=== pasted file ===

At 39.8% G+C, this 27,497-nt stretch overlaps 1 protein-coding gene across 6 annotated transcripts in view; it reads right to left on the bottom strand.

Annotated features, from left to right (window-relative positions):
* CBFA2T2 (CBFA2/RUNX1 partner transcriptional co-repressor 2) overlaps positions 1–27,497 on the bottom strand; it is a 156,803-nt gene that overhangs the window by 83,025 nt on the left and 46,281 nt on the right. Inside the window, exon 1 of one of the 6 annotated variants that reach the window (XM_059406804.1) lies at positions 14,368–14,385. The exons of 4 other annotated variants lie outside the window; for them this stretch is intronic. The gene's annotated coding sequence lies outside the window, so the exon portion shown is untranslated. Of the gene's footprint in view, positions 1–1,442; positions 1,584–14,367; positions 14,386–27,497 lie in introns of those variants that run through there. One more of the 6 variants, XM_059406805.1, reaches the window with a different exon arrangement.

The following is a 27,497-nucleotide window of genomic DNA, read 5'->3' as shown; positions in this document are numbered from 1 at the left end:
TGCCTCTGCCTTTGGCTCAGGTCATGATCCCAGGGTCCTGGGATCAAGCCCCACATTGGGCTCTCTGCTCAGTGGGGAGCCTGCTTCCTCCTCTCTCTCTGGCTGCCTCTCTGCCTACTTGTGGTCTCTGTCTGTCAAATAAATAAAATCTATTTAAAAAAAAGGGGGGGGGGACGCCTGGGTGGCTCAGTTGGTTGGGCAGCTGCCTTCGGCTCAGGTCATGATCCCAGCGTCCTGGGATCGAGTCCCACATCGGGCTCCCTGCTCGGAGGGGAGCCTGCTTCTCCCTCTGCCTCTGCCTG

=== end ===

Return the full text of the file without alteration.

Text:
At 39.8% G+C, this 27,497-nt stretch overlaps 1 protein-coding gene across 6 annotated transcripts in view; it reads right to left on the bottom strand.

Annotated features, from left to right (window-relative positions):
* CBFA2T2 (CBFA2/RUNX1 partner transcriptional co-repressor 2) overlaps positions 1–27,497 on the bottom strand; it is a 156,803-nt gene that overhangs the window by 83,025 nt on the left and 46,281 nt on the right. Inside the window, exon 1 of one of the 6 annotated variants that reach the window (XM_059406804.1) lies at positions 14,368–14,385. The exons of 4 other annotated variants lie outside the window; for them this stretch is intronic. The gene's annotated coding sequence lies outside the window, so the exon portion shown is untranslated. Of the gene's footprint in view, positions 1–1,442; positions 1,584–14,367; positions 14,386–27,497 lie in introns of those variants that run through there. One more of the 6 variants, XM_059406805.1, reaches the window with a different exon arrangement.

The following is a 27,497-nucleotide window of genomic DNA, read 5'->3' as shown; positions in this document are numbered from 1 at the left end:
TGCCTCTGCCTTTGGCTCAGGTCATGATCCCAGGGTCCTGGGATCAAGCCCCACATTGGGCTCTCTGCTCAGTGGGGAGCCTGCTTCCTCCTCTCTCTCTGGCTGCCTCTCTGCCTACTTGTGGTCTCTGTCTGTCAAATAAATAAAATCTATTTAAAAAAAAGGGGGGGGGGACGCCTGGGTGGCTCAGTTGGTTGGGCAGCTGCCTTCGGCTCAGGTCATGATCCCAGCGTCCTGGGATCGAGTCCCACATCGGGCTCCCTGCTCGGAGGGGAGCCTGCTTCTCCCTCTGCCTCTGCCTG